Old South Military Antiques

Columbus, Georgia Naval Iron Works Cutlass
Item #: OS-7011





The Confederate Naval cutlass shown here was made at the Columbus, Georgia Naval Iron Works. Usually when these are encountered, they have an iron S shaped crossguard, but some few of the earlier examples have the more desirable brass S guard like the one shown here. The wasp-wasted blade is alike on both the brass and iron mounted models. The blade is smooth, even though it looks pitted in the images. That is merely built-up patina. The wooden grip is secured by having the blade’s tang peened over a large cent, this too is typical. I suppose they figured it would cost more than a cent to make the washer so they used what they had. The iron S guard and the grip are as tight as the day it was made.

These swords were originally intended to be used by Naval boarding parties. The idea being that when two ships engaged in close quarters combat, the attacking party would leap from their own ship onto the enemy ship. The cutlass would then be used in hand to hand combat, but more importantly they could hack through the enemy ships rigging, thereby disabling the ship.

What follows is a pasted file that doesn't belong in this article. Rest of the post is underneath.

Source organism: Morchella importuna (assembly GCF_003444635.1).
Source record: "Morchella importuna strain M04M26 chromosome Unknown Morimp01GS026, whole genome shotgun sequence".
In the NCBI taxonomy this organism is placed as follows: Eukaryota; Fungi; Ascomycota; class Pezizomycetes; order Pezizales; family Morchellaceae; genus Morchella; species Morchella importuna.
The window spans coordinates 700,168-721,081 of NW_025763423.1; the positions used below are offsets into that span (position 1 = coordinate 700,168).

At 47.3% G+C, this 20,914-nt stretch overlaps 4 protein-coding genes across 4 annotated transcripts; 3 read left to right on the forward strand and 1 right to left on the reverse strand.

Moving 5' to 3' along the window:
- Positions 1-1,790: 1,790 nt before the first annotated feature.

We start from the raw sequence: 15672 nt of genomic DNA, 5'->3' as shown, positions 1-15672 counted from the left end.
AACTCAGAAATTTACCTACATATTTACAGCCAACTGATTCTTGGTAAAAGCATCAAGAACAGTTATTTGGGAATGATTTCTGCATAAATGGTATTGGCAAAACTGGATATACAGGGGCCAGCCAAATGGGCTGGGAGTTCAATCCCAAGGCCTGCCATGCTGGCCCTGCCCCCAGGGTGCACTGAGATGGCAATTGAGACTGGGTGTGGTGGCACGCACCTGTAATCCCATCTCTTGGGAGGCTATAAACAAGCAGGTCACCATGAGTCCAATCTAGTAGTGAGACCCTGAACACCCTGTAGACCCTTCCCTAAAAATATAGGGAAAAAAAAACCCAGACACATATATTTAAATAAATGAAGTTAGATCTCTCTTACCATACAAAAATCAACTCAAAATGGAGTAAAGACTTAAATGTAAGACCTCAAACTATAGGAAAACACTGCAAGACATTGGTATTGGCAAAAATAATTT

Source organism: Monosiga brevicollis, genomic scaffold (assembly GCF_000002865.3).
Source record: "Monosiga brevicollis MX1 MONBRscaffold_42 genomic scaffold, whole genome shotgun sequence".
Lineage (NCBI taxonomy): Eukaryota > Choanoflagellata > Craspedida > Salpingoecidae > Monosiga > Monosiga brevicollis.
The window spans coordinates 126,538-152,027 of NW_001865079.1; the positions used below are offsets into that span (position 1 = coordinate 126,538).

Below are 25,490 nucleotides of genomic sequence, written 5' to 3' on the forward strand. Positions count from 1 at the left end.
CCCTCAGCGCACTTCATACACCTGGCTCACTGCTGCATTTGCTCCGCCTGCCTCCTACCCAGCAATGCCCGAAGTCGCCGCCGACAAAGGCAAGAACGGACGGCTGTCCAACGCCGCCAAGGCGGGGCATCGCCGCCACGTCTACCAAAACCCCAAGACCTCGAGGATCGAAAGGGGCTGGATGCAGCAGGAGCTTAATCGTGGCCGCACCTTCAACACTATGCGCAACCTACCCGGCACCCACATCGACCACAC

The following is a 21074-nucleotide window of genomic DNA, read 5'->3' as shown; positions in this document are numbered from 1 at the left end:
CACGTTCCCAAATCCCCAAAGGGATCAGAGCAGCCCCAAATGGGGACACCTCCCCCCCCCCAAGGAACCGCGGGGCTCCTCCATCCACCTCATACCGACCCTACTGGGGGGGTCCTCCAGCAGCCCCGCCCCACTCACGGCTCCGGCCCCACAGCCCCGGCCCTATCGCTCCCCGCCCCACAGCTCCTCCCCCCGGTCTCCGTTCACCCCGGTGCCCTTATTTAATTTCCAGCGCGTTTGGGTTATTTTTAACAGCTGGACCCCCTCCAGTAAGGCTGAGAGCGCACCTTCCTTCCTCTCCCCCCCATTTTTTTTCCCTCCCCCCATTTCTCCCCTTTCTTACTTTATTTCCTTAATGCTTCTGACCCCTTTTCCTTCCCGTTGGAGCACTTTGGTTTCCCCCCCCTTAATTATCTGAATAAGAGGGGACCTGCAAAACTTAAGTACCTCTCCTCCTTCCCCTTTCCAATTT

By the time of the War Between the States, rifled cannons made boarding parties obsolete just as the rifled musket had made smoothbore musket tactics obsolete. Though obsolete, cutlasses were standard equipment on Confederate ships.

Price $2,800.00 USD